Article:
My Mission Statement

I write to serve, to unite, to educate. I write to share literature and flesh out ideas that may be of interest to others. I write to document an emotion, experience, or a blip in time. My mission is to write in such a way that the reader is reminded that we can find humor in all situations. It's one of the great blessings of life.


Tuesday, August 19, 2008

A Lesson in Humility, for sure

I know we're all ready for school to start. Everyone is antsy, out of sorts, and getting on each others' nerves. The boys are rolling around wrestling non-stop, the girls are down to criticizing each others' hair (which is definitely their low point).

We went to the Y pool. I was hoping to wear them out and keep them busy. The boys almost immediately got in trouble with the lifeguard for (guess what?) WRESTLING in the pool. So they sat out for 45 minutes (including the adult swim that fell during their time) with me, so how fun was that? But then they got back in and behaved like angels. But it was really good for someone else to yell at them. When that lifeguard blew his whistle, I swear I thought my one son was going to wet his pants. They both started crying. I would have laughed if I hadn't been so embarrassed. Then we had to go through the whole rigamarole of apologizing to the lifeguard, sitting out, etc. And it occurred to me that one of the good things about the end of summer is that the kids do need someone else to 'yell' at them. Well, maybe not yell exactly, but they need to take direction from lots of different adults for a few reasons. First of all, to learn and master taking direction, so they can be coachable in life. Secondly, to wake them up from their complacency that they naturally get when they're with one ruling body all the time (ahem, me). But thirdly, so they can benefit from the strengths of lots of different personality types.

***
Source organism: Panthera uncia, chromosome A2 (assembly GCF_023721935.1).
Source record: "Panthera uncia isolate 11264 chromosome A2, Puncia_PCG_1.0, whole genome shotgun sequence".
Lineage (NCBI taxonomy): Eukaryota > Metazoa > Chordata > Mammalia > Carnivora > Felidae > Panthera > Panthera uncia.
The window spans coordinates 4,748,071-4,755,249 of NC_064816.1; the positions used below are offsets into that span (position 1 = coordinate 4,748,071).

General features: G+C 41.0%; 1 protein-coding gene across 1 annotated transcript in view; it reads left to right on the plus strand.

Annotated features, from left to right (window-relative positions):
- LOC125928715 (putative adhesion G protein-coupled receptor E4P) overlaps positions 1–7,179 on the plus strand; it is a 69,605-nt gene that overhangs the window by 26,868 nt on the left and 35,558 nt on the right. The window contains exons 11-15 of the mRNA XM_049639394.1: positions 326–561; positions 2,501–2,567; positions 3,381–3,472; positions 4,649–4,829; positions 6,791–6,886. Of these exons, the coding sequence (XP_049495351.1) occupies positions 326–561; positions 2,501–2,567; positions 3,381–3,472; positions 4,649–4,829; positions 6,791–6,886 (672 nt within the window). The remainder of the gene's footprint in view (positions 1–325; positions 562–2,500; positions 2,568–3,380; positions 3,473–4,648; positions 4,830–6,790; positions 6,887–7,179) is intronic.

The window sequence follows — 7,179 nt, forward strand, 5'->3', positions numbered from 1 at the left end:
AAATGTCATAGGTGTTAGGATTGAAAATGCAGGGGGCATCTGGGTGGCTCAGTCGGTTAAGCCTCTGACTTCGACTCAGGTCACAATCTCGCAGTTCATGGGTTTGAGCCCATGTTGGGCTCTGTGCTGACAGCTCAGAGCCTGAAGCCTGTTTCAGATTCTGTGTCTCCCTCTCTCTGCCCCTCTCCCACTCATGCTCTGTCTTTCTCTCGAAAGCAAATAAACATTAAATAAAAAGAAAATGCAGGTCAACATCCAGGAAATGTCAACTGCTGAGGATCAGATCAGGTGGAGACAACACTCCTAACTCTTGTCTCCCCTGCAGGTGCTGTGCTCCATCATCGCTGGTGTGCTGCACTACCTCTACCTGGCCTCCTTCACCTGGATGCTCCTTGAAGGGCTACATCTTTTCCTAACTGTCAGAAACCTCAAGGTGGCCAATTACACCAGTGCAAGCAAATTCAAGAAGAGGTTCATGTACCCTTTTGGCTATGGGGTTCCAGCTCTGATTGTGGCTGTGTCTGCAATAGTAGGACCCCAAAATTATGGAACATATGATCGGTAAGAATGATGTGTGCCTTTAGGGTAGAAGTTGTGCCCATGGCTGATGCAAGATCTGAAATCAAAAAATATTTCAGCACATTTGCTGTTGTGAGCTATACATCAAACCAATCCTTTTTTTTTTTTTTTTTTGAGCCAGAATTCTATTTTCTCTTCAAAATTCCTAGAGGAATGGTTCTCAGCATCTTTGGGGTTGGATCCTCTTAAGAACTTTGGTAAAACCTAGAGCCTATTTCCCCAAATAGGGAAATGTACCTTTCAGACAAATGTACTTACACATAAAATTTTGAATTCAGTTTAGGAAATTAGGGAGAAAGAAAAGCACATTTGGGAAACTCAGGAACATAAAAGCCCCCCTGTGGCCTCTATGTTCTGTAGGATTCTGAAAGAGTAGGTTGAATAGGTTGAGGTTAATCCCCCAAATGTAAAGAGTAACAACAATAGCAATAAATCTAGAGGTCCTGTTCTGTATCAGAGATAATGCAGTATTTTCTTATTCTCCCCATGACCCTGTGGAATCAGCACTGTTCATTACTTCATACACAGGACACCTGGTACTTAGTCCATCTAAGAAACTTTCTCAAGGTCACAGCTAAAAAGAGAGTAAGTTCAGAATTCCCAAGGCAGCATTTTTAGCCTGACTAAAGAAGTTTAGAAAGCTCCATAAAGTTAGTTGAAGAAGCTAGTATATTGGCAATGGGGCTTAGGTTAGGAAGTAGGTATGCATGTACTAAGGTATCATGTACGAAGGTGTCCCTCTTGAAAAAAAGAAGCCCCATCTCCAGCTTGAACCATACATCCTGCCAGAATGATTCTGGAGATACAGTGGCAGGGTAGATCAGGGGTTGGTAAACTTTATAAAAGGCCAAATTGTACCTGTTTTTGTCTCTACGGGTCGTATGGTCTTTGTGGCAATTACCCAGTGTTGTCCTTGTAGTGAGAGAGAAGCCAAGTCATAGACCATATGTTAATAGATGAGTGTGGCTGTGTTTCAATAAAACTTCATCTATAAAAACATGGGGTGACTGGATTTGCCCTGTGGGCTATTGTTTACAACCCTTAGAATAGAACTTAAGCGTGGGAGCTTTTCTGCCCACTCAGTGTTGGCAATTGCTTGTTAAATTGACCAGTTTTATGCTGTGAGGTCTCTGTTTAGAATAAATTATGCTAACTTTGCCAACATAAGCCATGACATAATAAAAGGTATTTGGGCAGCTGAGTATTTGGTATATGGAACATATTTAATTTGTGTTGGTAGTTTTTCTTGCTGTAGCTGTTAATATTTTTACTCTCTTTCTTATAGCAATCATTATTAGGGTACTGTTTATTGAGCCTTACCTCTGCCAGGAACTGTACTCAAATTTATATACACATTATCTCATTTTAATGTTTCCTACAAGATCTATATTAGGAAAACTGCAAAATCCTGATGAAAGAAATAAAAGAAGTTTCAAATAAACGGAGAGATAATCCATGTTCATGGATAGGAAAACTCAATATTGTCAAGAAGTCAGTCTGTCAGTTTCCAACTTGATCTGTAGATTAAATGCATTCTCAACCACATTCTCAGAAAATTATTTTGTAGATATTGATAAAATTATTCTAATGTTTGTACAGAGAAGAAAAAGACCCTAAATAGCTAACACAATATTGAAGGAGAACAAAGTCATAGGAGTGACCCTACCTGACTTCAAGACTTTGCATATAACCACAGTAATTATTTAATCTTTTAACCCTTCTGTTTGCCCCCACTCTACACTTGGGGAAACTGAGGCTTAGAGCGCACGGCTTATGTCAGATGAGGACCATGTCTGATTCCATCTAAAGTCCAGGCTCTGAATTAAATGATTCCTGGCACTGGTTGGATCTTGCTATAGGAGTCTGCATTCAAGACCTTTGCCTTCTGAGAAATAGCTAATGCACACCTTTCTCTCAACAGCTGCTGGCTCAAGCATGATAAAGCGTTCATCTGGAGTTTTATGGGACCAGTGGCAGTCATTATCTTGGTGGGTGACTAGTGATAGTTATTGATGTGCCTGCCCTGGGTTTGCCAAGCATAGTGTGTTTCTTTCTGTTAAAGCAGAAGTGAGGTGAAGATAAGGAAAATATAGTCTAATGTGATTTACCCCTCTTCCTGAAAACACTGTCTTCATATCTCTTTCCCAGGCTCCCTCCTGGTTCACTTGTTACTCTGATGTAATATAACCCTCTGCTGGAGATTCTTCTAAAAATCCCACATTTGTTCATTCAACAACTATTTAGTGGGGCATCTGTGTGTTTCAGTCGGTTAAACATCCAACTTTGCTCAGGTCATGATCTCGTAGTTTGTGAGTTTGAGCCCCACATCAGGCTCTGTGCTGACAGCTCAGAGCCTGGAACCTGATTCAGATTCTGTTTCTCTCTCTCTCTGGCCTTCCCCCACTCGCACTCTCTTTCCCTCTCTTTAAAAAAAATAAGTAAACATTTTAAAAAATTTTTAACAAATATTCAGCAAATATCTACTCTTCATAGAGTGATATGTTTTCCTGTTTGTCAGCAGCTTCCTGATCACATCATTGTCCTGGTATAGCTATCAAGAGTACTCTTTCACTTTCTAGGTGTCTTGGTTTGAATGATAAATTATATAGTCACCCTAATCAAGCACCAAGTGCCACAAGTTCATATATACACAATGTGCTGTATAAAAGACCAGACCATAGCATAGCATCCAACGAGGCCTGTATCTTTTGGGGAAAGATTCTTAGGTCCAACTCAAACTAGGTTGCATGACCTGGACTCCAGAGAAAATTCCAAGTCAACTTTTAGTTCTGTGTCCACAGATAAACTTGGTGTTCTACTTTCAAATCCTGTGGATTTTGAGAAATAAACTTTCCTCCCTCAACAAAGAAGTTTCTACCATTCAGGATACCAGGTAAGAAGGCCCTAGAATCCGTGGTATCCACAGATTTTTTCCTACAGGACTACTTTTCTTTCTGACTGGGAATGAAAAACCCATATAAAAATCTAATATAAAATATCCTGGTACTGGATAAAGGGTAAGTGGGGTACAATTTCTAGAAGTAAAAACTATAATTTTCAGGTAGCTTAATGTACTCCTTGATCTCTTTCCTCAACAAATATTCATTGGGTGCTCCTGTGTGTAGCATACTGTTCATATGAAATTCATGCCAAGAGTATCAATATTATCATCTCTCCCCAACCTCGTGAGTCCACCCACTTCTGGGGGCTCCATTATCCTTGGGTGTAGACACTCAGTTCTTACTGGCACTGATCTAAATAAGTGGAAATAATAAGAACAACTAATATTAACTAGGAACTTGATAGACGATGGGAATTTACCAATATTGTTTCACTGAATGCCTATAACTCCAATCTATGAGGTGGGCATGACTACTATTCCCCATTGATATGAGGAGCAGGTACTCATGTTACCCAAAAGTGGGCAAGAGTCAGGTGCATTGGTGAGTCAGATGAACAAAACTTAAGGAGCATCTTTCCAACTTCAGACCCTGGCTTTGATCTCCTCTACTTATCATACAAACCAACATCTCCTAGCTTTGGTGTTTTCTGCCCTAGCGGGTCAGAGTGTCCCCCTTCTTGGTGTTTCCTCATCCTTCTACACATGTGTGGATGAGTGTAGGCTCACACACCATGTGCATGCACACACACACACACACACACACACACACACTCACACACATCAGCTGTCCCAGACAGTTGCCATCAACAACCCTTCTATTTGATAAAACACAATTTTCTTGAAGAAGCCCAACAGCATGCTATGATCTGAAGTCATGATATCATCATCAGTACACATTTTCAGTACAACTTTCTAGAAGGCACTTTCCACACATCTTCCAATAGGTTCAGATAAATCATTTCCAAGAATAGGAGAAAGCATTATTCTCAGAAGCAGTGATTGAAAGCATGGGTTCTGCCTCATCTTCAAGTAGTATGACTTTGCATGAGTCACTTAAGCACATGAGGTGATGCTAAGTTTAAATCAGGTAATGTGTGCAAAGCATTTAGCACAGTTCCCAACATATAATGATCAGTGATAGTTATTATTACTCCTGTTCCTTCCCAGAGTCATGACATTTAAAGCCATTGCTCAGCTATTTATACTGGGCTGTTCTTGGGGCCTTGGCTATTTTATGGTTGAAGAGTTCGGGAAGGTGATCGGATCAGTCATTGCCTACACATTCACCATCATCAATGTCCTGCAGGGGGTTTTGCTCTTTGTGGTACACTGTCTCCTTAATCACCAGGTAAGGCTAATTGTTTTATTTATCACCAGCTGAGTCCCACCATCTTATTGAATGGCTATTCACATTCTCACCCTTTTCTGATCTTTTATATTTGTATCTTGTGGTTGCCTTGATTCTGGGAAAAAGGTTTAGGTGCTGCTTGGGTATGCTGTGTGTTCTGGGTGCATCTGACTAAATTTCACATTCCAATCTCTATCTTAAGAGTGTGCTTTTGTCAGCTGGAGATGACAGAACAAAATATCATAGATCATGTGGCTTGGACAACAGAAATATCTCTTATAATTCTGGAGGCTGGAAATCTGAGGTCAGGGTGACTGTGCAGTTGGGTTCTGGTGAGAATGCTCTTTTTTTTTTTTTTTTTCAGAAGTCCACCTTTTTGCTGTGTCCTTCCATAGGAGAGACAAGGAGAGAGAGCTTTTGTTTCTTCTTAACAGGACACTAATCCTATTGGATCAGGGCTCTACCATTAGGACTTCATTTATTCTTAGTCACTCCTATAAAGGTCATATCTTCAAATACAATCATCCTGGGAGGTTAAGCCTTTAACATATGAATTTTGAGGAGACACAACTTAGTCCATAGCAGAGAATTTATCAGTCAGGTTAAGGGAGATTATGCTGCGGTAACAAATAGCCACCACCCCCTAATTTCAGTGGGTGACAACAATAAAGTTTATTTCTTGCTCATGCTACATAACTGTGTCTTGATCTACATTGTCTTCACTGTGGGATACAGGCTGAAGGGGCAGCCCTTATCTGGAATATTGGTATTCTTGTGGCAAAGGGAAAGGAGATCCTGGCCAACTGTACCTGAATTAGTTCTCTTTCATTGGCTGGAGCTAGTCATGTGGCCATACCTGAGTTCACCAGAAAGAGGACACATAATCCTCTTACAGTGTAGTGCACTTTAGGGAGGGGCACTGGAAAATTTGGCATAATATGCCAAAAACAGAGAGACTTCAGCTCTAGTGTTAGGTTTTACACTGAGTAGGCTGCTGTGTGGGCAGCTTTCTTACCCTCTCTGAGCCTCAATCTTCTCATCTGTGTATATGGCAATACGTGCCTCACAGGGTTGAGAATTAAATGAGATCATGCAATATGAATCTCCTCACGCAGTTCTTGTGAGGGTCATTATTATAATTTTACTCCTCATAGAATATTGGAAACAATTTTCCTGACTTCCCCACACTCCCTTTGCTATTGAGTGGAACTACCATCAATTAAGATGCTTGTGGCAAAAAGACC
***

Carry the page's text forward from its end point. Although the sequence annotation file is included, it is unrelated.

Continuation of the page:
I am SOOOo imperfect and my children are undoubtedly well aware of that. (some days I'd say they're FIXATED on my imperfections) My leading them and teaching them is unrelated to perfectness; it's related to my adult-ness, my scope of experience and spiritual wisdom, just as it is when they listen to and obey other adults. Every adult that is in my child's life-- Sunday School teacher, ballet teacher, school teacher, soccer coach, priest, etc.--helps my child grow and become more coachable, a better learner, and therefore more prepared for adulthood and further spiritual growth.

While there are times I'd like to protect them from that 'mean teacher' or 'unfair coach' or other questionable influence, I've realized that kids can learn just as much, sometimes even more, from the challenging situations of leadership. And certainly a dose of humility, a lifeguard blowing a whistle at you while the whole pool looks on, is a teachable moment for all of us, parents and children.

Redneck Parenting Tips for the Final Days of Summer
1. Forget sunscreen. It's a pain in the ass anyway.
2. Minimize laundry. Get up, put on bathing suits, wear them until pajamas. No exceptions.
3. Purchase soap and shampoo. They'll have to bathe soon when the pool closes for the summer.
4. Get the kids to sharpen all 400 pencils you bought for school and homework time. That'll keep 'em busy.
5. Match up all those socks that have been in your laundry room all summer. The kids will need them soon.
6. Pray for the teachers.

Have a great week. Yes, I'm putting my wrist support back on now. xox

2 comments:

Dorothy said...

I bow to your articulate way of putting across simple, but major, truths, oh, Wise One.
-from an ex mother who once worked at being the adult in the family, not always successfully.

Dorothy said...

It's Monday morning and I hope your wrist is a little better. Miss your blog.

Isabel by Donna Jones Koppelman

Isabel by Donna Jones Koppelman

Major Bear at the Grove Park Inn by Donna Jones Koppelman

Major Bear at the Grove Park Inn by Donna Jones Koppelman